Two Challenges in Salmon Management: Low Run Size and Unpredictable Run Timing

Salmon run size and run timing can vary tremendously from year-to-year. It’s the hallmark of a life history strategy adapted over eons to the dynamic marine and freshwater environments they inhabit. Unfortunately, this makes it really tough on those who depend on plentiful fish runs for their lifestyle or livelihood. In years like this, where good Kenai sockeye runs are coupled with poor Kenai king runs, it is impossible to meet every escapement goal and fishery management becomes a complex balancing exercise between current and future yields among a vociferous bunch of competing fisheries.

Things get even more complicated over the course of the season in trying to figure out how many fish are coming and what fishery adjustments are needed to optimize harvest and protect escapement. Figuring run timing is the key to projecting run size from in-season data like sonar counts and harvest numbers. Figuring wrongly can lead to big problems. Early runs can lead to overestimates of run size, overfishing, and missed lower escapement goals. Late runs can lead to underestimates of run size, foregone harvest opportunity, and missed upper escapement goals. Thus, fisheries are often managed conservatively early in the season until run timing and run size can be reasonably estimated and minimum escapements can be assured.

Sometimes this works and sometimes it doesn’t. In 2012, a very weak king run and very poor early counts led to unprecedented fishery closures. But then a record late run timing produced a surge of kings that filled the spawning grounds but it came too late to do either the king sport fishery or the commercial set net fishery any immediate good. This year once again we are faced with another very weak king run and poor early king counts. Significant fishery restrictions have been implemented in all sectors. It remains to be seen whether king restrictions will be adequate to meet minimum escapement goals and whether fishery restrictions to protect kings will cause Kenai sockeye maximum goals to be exceeded. We already know that Kasilof sockeye escapement is well above the upper escapement goal.

By the third week in July, we have reached or passed the mid-point of both Kenai kings and sockeye. At this point, we can generally begin to make run timing and run size projections with some confidence in both most years.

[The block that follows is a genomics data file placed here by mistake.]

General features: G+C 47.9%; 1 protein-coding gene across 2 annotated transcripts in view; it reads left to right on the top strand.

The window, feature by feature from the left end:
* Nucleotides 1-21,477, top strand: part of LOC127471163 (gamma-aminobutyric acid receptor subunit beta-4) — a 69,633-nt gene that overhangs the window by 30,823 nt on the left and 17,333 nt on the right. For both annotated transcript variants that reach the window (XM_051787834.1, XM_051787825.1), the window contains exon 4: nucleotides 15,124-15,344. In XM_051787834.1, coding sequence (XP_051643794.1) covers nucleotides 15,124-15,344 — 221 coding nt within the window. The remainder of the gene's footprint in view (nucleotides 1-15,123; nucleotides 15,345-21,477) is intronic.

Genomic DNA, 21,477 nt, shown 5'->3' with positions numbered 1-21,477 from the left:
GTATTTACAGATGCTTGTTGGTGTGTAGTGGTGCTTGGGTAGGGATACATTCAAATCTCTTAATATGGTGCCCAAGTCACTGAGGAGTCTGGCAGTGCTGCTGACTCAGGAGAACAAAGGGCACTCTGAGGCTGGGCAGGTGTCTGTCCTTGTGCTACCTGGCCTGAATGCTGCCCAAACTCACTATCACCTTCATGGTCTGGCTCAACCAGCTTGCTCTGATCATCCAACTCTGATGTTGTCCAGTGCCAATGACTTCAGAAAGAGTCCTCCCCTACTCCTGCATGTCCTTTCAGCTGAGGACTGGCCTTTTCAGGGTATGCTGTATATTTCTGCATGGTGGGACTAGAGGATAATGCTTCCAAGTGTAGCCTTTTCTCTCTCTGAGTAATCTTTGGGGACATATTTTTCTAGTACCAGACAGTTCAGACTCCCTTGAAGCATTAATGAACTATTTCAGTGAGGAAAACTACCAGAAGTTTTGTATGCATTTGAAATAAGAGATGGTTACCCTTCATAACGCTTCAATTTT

Through July 22, the Alaska Department of Fish and Game (ADFG) has estimated that about 8,300 late-run kings have passed the sonar counter. Counts are declining in a time when they should still be strong. Current models are all converging on projections of a total run size under 20,000, possibly by several thousand depending on which models you believe. This is well below the preseason forecast of 29,000. It is now virtually assured that 2013 will be a record low run and produce a record low escapement. Whether escapement will eek over the lower goal of 15,000 is yet in question. That is why additional fishery restrictions were enacted in the sport and commercial set net fisheries this week. Of course, the optimists or advocates among us always hold out hope for another late run timing like last year to bail us out. However, the chances of lightening striking two years in a row are probably pretty slim.

Kenai late-run sockeye counts are also lagging the pre-season forecast of 4.4 million. A big early push of sockeye last week flooded the river and raised fears that we would blow way over the top of the Kenai escapement goal due to restrictions for kings. But numbers have dropped abruptly since then. We should be in the peak of the sockeye run but there are uncharacteristically low numbers moving through Cook Inlet. ADFG has been downgrading the Kenai sockeye run projection, but we are still sitting well within the Kenai sockeye escapement goal range. However, we still seem to be missing a million sockeye or so. There may be more sockeye yet to come, but how many? The fish are in charge and we will know soon enough.